The interesting thing about coming to a new town and starting over is that you're a nobody. Completely anonymous. You don't know anyone, and they don't know you. You can walk down the street and never get a second glance.
I remember when I lived in Manhattan I'd never felt so alone in a crowd in my life. It was the summer between my junior and senior year of college. I was working for an advertising agency and for the first two weeks I was filling in for the Chairman's assistant while she – and he – were gone. So I was alone. Alone alone. If that wasn't depressing enough, the first week I was there (living in a studio apartment on the upper west side), I dropped my clock radio and guess what broke? No, not the clock. And not the whole radio. Just the FM part was gone, so I was left with AM radio as my only entertainment. Talk about torture! The same three songs playing over and over again all summer long! And of course this was before the days of social media – or even cell phones, so I was completely isolated. I remember walking home one day and crying my eyes out. No one even gave me a second glance.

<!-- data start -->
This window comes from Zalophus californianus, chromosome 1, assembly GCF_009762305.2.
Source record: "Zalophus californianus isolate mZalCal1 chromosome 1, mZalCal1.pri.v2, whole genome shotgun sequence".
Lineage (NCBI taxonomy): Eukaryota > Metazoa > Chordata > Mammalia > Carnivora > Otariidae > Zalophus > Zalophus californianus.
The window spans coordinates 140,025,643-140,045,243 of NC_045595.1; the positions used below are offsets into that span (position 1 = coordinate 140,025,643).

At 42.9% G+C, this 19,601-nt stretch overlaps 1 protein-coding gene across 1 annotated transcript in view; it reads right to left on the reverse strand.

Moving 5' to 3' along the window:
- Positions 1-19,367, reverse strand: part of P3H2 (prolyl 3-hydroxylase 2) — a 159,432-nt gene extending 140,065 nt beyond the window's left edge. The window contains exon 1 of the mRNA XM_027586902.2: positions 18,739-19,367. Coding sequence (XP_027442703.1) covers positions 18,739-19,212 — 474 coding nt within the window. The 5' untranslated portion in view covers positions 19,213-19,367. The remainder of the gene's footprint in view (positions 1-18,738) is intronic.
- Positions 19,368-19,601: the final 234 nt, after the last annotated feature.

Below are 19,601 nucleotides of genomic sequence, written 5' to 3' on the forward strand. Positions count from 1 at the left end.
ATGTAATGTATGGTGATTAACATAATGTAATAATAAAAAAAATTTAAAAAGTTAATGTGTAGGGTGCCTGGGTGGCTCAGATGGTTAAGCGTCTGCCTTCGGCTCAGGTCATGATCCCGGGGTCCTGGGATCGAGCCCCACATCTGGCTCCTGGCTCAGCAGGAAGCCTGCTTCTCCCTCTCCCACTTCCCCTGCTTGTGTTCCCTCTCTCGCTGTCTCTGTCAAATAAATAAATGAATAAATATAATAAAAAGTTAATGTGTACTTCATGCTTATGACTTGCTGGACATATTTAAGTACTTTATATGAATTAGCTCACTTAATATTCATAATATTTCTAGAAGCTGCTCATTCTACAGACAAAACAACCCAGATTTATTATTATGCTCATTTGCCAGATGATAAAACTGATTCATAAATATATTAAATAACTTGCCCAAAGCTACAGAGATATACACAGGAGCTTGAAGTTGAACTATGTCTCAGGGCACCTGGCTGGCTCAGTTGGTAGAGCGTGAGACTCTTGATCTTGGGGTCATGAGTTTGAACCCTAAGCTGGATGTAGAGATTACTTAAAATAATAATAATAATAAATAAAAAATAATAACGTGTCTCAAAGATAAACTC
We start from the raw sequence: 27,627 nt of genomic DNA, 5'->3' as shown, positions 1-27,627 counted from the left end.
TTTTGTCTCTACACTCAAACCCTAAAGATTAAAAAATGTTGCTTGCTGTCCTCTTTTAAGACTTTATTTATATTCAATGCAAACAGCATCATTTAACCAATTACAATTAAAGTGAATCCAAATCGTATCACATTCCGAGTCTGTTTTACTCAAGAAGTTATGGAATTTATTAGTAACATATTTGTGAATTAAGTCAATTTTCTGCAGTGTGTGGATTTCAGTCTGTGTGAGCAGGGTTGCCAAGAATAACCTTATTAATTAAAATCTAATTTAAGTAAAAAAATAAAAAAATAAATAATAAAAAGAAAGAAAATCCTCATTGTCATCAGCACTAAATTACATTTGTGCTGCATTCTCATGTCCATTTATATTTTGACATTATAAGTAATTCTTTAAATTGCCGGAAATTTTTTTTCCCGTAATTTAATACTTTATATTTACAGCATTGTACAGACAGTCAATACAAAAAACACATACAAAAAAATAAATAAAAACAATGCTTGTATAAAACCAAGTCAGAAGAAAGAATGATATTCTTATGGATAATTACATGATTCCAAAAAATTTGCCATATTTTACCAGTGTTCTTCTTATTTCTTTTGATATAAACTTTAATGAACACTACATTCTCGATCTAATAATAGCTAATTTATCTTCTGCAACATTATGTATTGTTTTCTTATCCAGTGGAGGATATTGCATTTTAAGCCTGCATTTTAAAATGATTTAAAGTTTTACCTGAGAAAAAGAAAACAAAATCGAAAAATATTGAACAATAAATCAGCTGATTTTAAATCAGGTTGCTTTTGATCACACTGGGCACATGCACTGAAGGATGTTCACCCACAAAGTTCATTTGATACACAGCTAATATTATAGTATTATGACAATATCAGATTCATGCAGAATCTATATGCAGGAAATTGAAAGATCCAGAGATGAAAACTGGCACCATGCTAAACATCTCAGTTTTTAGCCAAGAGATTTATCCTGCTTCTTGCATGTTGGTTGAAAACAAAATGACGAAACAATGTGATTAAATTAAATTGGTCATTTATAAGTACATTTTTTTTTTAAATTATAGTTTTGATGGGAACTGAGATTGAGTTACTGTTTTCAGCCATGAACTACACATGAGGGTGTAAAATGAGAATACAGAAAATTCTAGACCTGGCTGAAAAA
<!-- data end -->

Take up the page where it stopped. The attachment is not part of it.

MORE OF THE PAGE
So here I am again – alone and starting over in a new city.
Yet there is a certain freedom in being anonymous. You can become whoever you want to be. They don't know who you are – or aren't.
Aspen is an interesting blend of humanity. Yes, it's a residence of choice for a lot of the rich and famous. The non-anonymous. But what makes it interesting is how difficult it is to tell the "average Joe" from the famous one. And I think that might be one of the reasons they like it here. The opportunity to fit in and not necessarily stand out. To be anonymous.
So when I walk down the street – or up a mountain – on my own, I am not just a "nobody." I could also be a "somebody." I could be a wildly successful author or screenwriter or businessperson or just about anything.
I'll end with a relevant (and favorite) song by Carly Simon:
And a little Staple Singers…